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is the relative vorticity. The solution is subject to boundary condition f = 0 along the boundaries of the basin.

In order to find solutions in analytical form, the wind stress is assumed to have a special form x w x y y w x y

Thus, the wind-stress curl averaged over the whole layer is

Introduce the following nondimensional variables:

H p then the nondimensional vorticity equation, after dropping primes, is

where two small parameters are introduced w R

Steady, linear solution in the ocean interior

In this case, we drop the time-dependent term and the nonlinear advection terms, and the vorticity equation is reduced to sVff + fx = - sin x sin y (4.364)

The corresponding solution is f = 1+4^ {2e si"x + cosx + ^nu^T^ [(* + e^2) e°1x - (l + e*»1) eD2x] ) siny where

2s 2s

Numerical solutions

The nonlinear solutions can be found by a perturbation method when Ro is very small. By expanding in terms of a Taylor series in Ro, we can find the lowest-order solution with Ro = 0 in analytical forms. However, the general and more accurate solutions have to be calculated through numerical integration.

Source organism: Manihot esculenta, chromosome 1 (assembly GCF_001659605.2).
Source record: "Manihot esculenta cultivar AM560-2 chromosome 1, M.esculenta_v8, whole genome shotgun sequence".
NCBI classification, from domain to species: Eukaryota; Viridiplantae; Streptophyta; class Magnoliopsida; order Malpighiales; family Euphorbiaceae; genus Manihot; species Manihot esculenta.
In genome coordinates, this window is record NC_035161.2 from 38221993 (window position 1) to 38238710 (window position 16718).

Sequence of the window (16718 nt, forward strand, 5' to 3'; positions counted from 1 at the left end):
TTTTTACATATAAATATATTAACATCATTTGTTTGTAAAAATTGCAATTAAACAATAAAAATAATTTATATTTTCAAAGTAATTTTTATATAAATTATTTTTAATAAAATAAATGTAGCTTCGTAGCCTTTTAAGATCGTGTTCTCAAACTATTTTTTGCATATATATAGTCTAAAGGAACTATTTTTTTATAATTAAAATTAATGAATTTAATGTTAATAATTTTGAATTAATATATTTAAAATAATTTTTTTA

As the inertial term becomes more important, the circulation develops a recirculation region in the northwest corner. However, for the case of very strong nonlinearity, the circulation becomes virtually symmetric in the east-west direction, and there is no longer the western intensification, described in terms of the inertial run-away problem discussed in Section 4.1.5. As discussed in previous sections, pushing the shallow-water model to the limit of strong forcing and weak dissipation, but without considering other vital dynamical effects such as the outcrop phenomenon or the formation of closed geostrophic contours in the subsurface layers, may not be a good way to simulate the oceanic circulation.

Solving a two-layer quasi-geostrophic model for the wind-driven circulation, we can obtain solutions that are characterized by the existence of strong recirculation in the northwestern corner of the model basin. An example is shown in Figure 4.65.

In order to examine the dynamics of recirculation, we will focus on a box in the northwestern corner of the model basin (—L/a < x < L/a, —L < y < L) where a is the aspect ratio of the model basin. The quasi-geostrophic vorticity equation is a balance between advection and dissipation

4.4.4 Potential vorticity homogenization applied to recirculation

Numerical experiment

A barotropic model in a ß -plane box

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